|Conservation status||Near threatend|
The Andaman serpent-eagle (Spilornis elgini) is a bird of prey found on an island within the Indian Ocean.
Andaman serpent-eagles are medium-sized, approximately 2 feet in length, with a wingspan of just over 4 feet. They are dark brown in color throughout, with heavy white speckling on the underside and wing scapulars. The primary feathers are black with thin white edging. The face and legs are yellow, and the bears a short crest. Young birds are paler in color.
In addition to snakes, Andaman serpent-eagles take birds, rodents, frogs, fish, and other small game.
Habitat and range
Andaman serpent-eagles are found on the island of South Andaman, part of an archipelago near southeast Asia in the Indian Ocean; this particular island is administered by India. The birds inhabit the rainforests of the central part of the island, whereby an ecological separation prevents competition between them and the Crested serpent-eagle (Spilornis cheela), a bird found primarily in coastal areas of the same island.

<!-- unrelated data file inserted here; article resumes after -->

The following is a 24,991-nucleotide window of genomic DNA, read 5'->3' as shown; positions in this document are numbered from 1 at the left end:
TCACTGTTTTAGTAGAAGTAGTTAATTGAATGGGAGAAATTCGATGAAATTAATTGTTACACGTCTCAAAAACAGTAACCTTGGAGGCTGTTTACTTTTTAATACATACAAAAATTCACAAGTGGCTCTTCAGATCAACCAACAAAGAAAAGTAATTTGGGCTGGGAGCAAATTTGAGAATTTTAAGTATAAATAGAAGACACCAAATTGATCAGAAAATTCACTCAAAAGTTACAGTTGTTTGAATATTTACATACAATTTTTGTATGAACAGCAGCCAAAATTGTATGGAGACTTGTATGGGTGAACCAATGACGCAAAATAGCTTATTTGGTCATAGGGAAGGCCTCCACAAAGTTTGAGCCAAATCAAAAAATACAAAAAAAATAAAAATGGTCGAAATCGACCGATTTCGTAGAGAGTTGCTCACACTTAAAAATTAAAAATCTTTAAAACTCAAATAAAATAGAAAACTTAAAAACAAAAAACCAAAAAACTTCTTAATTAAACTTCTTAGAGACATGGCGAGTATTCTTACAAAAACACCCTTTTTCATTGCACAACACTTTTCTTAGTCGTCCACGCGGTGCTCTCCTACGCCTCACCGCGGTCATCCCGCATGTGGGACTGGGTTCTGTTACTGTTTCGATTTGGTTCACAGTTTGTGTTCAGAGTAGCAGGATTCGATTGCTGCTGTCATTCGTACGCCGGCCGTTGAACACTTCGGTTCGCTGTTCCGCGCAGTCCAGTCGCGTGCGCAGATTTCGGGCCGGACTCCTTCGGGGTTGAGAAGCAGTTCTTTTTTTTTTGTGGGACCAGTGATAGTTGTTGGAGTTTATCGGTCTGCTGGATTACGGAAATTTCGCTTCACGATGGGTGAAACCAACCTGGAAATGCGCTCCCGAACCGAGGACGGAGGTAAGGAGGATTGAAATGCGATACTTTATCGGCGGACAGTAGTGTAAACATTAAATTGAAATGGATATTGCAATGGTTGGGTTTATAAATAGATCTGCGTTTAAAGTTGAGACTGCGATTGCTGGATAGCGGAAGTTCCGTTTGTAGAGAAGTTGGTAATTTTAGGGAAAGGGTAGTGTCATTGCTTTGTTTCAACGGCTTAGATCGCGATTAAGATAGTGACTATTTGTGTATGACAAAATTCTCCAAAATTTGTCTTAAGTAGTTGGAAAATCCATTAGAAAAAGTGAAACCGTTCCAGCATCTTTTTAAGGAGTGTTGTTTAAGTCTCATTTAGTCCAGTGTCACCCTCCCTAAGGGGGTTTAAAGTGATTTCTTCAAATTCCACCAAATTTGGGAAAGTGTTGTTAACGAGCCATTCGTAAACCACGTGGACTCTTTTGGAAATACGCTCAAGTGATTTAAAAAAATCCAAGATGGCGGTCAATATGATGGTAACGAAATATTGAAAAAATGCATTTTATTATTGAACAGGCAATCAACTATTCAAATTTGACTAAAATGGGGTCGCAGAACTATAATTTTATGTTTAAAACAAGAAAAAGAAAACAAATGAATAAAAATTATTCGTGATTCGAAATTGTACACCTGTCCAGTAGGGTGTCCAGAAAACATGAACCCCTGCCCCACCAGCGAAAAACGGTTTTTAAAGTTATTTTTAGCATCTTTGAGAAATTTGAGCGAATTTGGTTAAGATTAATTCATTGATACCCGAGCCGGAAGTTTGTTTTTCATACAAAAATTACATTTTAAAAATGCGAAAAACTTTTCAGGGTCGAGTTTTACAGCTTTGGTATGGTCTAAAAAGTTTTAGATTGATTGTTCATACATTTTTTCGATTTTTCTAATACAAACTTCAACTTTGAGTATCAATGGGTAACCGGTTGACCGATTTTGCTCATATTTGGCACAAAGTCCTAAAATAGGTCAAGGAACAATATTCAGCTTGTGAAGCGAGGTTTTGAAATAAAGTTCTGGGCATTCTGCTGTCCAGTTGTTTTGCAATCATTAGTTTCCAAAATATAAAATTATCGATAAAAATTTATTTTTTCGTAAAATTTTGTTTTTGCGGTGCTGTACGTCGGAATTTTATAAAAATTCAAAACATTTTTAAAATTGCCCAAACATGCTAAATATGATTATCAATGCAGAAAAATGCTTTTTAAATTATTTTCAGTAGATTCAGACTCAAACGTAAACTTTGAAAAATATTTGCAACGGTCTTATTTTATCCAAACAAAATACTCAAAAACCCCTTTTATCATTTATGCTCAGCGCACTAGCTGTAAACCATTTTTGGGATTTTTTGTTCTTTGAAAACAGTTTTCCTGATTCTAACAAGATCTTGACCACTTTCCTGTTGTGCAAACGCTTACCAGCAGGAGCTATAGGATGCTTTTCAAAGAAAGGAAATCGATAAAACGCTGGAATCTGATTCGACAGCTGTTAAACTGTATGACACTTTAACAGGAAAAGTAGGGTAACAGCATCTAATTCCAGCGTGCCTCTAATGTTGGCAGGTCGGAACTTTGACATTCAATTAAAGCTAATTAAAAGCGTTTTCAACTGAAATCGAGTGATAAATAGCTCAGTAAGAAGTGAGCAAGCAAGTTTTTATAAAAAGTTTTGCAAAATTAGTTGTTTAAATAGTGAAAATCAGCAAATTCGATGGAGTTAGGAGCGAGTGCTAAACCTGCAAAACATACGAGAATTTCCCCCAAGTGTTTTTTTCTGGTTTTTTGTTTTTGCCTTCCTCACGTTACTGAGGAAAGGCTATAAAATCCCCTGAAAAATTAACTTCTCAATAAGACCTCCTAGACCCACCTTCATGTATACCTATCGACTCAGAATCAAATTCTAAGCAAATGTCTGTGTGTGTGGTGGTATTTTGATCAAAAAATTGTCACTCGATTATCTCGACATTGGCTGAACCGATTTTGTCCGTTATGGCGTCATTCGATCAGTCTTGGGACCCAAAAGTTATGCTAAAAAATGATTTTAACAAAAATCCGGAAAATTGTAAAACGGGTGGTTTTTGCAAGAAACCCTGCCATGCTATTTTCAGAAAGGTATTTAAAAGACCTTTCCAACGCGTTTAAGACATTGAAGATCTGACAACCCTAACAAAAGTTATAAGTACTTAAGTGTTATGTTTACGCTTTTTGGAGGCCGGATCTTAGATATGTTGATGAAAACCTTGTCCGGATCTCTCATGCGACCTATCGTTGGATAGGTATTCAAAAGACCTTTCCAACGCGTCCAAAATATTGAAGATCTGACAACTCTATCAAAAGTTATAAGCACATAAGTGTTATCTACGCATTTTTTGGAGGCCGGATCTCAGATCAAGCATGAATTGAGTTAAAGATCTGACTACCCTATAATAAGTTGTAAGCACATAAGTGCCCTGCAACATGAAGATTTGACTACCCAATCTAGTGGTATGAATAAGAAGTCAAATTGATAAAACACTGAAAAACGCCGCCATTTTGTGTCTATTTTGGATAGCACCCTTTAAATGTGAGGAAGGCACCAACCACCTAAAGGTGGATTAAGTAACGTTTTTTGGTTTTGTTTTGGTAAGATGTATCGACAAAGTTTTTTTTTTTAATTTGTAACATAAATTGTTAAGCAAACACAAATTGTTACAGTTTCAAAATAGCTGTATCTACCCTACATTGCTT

Man is the primary threat to these birds, as increased population growth has led to an increased transformation of prime habitat to agricultural needs and logging. Estimates of the overall population of Andaman serpent-eagles range as high as 7,500 birds, but it is believed to be somewhat fragmentary due to human pressure as well as the small range in which it lives.